Food Fest features demonstrations, special events
Published 12:00 am Tuesday, August 17, 2004
NATCHEZ&045;&045;From cheddar-herb biscuits and &uot;kitchen-sink&uot; pizzas to corn and crabmeat bisque and shrimp-spiced redeye gravy, Natchez food-lovers enjoyed a variety of tastes at the third annual Great River Road Food Festival Saturday.
Festival chairman Regina Charboneau said the two-day event has grown steadily since its inception.
&uot;Each year it’s gotten better. I really think we’re there now,&uot; Charboneau said.
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Saturday’s culinary adventures started at 8 a.m. with the Martha White biscuit cook-off at the Main Street Marketplace.
Charboneau said she patterned the biscuit-baking competition after a Martha White cornbread cook-off held each year in Tennessee.
&uot;We try new things each year to keep the interest up. We’d like to get more sponsors involved next year,&uot; Charboneau said.
Starting at noon, guests at Bowie’s Tavern were treated to hot slices of a variety of Soulshine pizzas along with their choice of ice-cold Abita beers.
Jackson native Chris Sartin operates three Soulshine outlets&045;&045;named for an Allman Brothers song&045;&045;in the capitol city area.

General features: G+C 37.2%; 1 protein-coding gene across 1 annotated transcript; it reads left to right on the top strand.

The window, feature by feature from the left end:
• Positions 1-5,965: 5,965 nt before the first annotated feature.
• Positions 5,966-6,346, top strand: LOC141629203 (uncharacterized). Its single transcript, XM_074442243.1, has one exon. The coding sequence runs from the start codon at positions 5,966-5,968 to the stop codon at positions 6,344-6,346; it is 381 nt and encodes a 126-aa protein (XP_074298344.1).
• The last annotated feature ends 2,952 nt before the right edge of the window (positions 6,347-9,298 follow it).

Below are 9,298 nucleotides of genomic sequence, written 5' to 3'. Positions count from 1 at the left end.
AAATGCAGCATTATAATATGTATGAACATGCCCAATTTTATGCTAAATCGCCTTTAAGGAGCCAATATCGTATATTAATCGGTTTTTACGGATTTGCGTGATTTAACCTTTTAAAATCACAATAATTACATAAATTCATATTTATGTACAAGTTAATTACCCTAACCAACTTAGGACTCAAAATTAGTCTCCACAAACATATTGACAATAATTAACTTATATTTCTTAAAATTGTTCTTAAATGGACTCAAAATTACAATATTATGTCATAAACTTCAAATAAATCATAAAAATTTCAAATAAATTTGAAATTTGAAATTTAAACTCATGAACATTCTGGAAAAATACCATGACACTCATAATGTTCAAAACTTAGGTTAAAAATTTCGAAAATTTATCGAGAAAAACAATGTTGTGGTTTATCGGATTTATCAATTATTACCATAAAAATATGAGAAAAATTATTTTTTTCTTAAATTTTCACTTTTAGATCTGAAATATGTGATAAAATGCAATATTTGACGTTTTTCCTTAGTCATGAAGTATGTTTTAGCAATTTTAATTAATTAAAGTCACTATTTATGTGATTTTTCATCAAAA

&uot;We make everything from scratch. Quality is the most important thing&045;&045;everything has to be the best,&uot; Sartin said.
Outside, an Abita representative served a full selection of the brewery’s Louisiana beers&045;&045;including a root beer made with pure cane sugar&045;&045;to guests who strolled across the street to the Bluffs to try their hand at the Italian lawn game of bocce ball.
Elsewhere, reception-style progressive lunches were served in the Garden District at The Elms, The Lawrence House and Twin Oaks.
Fine-dining cuisines were also explored Saturday evening in the Great Chefs, Great Houses event held at Gloucester, Monmouth and Stanton Hall.
Hattiesburg chef and culinary author Robert St. John prepared a tantalizing course for guests at Gloucester, starting with his corn and crabmeat bisque, followed by seared tuna Caesar salad.
St. John, who owns the Purple Parrot Caf/ in Hattiesburg, described his cooking as &uot;contemporary seasonal Southern cuisine.&uot;
&uot;The bisque is something we’ve served at our restaurant for many years,&uot; he said.
St. John’s main course included bronzed Gulf shrimp and stone-ground grits, saut/ed spinach and caramelized shallots served with shrimp-spiced redeye gravy.
Charboneau said the festival now supports a scholarship each year for a Co-Lin graduate to attend the Culinary School at Nicholls State University.
The scholarship honors Natchez native and New Orleans culinary instructor Lee Barnes.